My Seed Saving Zone Of Discomfort

There are things you know a lot about and things you don’t know as much about.

I know a lot about Brassicas seeds and Brassica cross pollination.

But now that we’ve ran out of seed Brassicas to talk about, it’s time to move on to other crossers on #seedsavingformarketgrowers.

And next up are some storage roots – your carrots, beets, and onions.

This is my zone of seed saving discomfort.

I’ve grown these roots for farmers market and CSA for over 20 years but I actually don’t have that much experience growing their seed.

The main reason for that is the humid climate where I farm.

Carrots, beets, onions and their relatives have seeds that don’t come in pods or in fruits.Their seeds sits naked, exposed to the elements. And our climatic elements involve a lot of rain and ambient humidity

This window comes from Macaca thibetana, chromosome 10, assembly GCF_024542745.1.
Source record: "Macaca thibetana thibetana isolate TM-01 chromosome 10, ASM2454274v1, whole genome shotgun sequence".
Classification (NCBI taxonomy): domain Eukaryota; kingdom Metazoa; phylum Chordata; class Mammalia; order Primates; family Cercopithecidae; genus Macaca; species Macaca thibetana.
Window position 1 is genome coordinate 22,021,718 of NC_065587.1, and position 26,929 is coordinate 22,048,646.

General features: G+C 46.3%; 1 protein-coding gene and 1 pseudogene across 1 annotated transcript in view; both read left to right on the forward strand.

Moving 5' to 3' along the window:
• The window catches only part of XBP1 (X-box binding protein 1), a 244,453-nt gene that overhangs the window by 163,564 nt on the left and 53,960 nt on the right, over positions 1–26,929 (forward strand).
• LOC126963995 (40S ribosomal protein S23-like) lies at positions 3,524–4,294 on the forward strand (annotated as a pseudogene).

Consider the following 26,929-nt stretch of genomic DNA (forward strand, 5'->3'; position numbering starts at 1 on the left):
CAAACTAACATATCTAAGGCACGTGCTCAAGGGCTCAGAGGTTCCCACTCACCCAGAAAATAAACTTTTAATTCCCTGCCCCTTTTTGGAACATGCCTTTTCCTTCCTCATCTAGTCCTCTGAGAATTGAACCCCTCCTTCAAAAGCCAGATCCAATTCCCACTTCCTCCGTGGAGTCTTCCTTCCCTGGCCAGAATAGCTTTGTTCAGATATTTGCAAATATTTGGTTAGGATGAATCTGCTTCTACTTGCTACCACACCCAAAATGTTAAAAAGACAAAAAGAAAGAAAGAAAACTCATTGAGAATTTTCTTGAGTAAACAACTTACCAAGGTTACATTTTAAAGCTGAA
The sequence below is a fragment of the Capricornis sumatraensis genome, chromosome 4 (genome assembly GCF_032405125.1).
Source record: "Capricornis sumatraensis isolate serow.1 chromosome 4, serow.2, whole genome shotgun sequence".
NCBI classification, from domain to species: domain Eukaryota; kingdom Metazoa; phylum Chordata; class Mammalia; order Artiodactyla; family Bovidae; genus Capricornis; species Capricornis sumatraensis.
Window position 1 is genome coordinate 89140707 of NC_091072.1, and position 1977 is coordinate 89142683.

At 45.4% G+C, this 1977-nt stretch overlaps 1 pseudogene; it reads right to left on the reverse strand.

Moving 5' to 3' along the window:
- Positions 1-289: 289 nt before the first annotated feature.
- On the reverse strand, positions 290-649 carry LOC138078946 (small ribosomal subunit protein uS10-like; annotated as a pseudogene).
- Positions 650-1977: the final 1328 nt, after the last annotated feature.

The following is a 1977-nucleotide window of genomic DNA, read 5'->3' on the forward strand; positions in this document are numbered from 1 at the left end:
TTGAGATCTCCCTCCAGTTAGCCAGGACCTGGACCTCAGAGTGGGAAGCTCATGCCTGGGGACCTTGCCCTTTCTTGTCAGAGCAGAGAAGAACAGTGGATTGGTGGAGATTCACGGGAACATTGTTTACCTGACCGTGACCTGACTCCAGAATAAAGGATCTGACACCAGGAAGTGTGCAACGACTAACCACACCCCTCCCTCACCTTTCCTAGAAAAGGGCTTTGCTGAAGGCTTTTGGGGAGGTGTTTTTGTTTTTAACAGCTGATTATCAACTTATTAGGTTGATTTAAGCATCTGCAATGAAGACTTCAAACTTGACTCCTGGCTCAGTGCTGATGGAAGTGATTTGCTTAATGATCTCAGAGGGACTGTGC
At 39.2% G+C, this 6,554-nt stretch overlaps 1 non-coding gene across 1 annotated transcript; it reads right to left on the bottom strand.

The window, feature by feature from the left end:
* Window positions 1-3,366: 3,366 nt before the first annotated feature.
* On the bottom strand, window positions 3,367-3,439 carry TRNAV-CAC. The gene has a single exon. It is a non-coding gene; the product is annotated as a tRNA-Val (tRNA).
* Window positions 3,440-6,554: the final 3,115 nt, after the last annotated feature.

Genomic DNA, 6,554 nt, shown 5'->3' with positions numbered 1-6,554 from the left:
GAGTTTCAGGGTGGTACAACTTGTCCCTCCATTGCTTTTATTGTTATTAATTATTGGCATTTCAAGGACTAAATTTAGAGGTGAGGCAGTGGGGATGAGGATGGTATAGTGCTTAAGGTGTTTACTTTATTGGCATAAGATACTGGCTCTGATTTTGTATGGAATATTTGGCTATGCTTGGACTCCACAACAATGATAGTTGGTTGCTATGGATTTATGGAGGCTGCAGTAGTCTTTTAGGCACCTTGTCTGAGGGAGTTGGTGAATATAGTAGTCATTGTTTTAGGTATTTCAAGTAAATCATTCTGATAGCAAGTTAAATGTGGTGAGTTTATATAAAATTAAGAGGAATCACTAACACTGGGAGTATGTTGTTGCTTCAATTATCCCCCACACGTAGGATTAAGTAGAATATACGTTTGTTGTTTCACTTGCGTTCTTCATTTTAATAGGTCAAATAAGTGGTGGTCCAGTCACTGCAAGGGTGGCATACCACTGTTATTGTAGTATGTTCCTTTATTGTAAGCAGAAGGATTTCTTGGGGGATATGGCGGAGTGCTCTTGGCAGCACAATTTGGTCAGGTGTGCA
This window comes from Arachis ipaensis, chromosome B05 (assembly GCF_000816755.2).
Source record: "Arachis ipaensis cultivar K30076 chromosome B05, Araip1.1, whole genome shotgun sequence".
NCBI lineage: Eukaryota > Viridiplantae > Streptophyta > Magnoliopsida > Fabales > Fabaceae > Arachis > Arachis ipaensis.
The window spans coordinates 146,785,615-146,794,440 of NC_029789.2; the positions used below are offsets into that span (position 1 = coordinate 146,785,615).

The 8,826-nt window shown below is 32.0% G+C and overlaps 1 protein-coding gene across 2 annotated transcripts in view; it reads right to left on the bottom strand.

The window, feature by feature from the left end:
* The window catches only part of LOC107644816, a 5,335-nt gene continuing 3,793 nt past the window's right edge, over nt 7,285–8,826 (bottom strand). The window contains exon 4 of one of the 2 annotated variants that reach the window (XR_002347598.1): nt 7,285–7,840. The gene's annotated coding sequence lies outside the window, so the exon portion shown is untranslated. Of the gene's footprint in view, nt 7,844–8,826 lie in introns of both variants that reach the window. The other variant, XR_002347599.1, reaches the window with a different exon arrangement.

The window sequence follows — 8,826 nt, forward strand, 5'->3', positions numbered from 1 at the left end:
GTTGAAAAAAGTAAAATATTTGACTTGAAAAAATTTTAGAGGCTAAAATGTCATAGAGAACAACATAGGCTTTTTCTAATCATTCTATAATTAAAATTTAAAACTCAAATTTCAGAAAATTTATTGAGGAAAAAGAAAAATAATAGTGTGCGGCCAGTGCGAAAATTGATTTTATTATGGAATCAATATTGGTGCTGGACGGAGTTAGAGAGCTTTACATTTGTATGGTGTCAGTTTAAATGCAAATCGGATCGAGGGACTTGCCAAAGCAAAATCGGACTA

This extra wetness creates some seed challenges:

  • Potential lower germination
  • Potential higher disease on seeds
  • Potential seeds germinating in the field

These challenges have meant that I haven’t had consistent success with these crops. So, I’ve focused on growing other seed crops that have brought me great germination and great seed quality,

And maybe that’s the lesson for today’s post.

If you get into seed saving and you have some problems, don’t swear off all seed saving.

Maybe it’s just the crop you’re working with that’s the problem. Not seed saving as a whole.

If you’re a northern grower with humid summers, maybe start with something other than carrots, beets, and onions.

All that being said, I’m still going to jump into a series of posts about these crops!

One thought on “My Seed Saving Zone Of Discomfort

  1. Yeah, I wouldn’t start seed saving with those either. It is so much easier to save corn, bean or even lettuce seed.

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